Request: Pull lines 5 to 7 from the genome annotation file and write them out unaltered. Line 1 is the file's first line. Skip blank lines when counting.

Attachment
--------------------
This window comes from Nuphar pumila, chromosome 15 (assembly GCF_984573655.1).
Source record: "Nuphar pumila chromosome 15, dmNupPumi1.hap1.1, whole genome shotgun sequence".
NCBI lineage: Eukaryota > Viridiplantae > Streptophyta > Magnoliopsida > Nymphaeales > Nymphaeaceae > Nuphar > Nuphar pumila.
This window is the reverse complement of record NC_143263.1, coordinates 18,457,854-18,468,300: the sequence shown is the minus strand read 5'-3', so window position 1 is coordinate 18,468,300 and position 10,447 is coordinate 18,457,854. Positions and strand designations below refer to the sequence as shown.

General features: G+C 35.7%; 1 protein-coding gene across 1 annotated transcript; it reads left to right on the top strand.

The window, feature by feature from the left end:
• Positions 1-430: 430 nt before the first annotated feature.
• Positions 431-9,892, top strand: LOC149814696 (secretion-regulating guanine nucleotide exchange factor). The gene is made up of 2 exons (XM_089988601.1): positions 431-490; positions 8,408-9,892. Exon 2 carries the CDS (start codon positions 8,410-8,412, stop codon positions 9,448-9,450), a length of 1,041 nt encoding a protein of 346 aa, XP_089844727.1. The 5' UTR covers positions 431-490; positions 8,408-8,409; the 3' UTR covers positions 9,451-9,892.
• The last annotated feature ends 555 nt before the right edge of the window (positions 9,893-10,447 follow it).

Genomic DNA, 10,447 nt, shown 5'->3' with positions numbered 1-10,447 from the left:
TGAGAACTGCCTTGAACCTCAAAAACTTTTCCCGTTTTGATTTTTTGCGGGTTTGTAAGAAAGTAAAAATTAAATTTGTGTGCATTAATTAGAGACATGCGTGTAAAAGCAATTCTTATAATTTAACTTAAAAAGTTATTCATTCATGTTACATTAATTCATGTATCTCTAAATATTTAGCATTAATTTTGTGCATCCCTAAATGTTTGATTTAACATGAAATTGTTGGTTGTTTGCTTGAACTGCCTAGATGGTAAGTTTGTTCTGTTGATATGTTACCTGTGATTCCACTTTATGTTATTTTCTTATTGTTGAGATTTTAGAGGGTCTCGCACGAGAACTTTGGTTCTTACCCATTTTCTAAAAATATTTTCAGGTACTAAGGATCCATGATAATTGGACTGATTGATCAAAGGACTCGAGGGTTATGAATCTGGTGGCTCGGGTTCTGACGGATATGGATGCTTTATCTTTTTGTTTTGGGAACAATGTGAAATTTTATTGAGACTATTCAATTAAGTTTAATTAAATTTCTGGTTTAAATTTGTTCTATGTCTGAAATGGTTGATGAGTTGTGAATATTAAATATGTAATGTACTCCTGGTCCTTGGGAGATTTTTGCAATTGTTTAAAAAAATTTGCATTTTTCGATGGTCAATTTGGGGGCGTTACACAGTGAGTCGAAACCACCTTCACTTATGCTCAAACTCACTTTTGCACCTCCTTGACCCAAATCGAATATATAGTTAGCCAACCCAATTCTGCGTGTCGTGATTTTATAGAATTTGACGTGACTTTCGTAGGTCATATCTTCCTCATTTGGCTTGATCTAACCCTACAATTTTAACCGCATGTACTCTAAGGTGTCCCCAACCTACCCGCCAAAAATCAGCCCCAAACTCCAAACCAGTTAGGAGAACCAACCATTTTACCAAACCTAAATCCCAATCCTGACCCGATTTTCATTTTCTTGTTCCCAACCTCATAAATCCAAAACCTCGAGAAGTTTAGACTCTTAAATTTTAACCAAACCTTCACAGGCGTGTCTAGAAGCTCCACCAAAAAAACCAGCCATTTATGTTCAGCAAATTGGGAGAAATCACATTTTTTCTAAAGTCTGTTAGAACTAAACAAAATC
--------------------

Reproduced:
General features: G+C 35.7%; 1 protein-coding gene across 1 annotated transcript; it reads left to right on the top strand.

The window, feature by feature from the left end:
• Positions 1-430: 430 nt before the first annotated feature.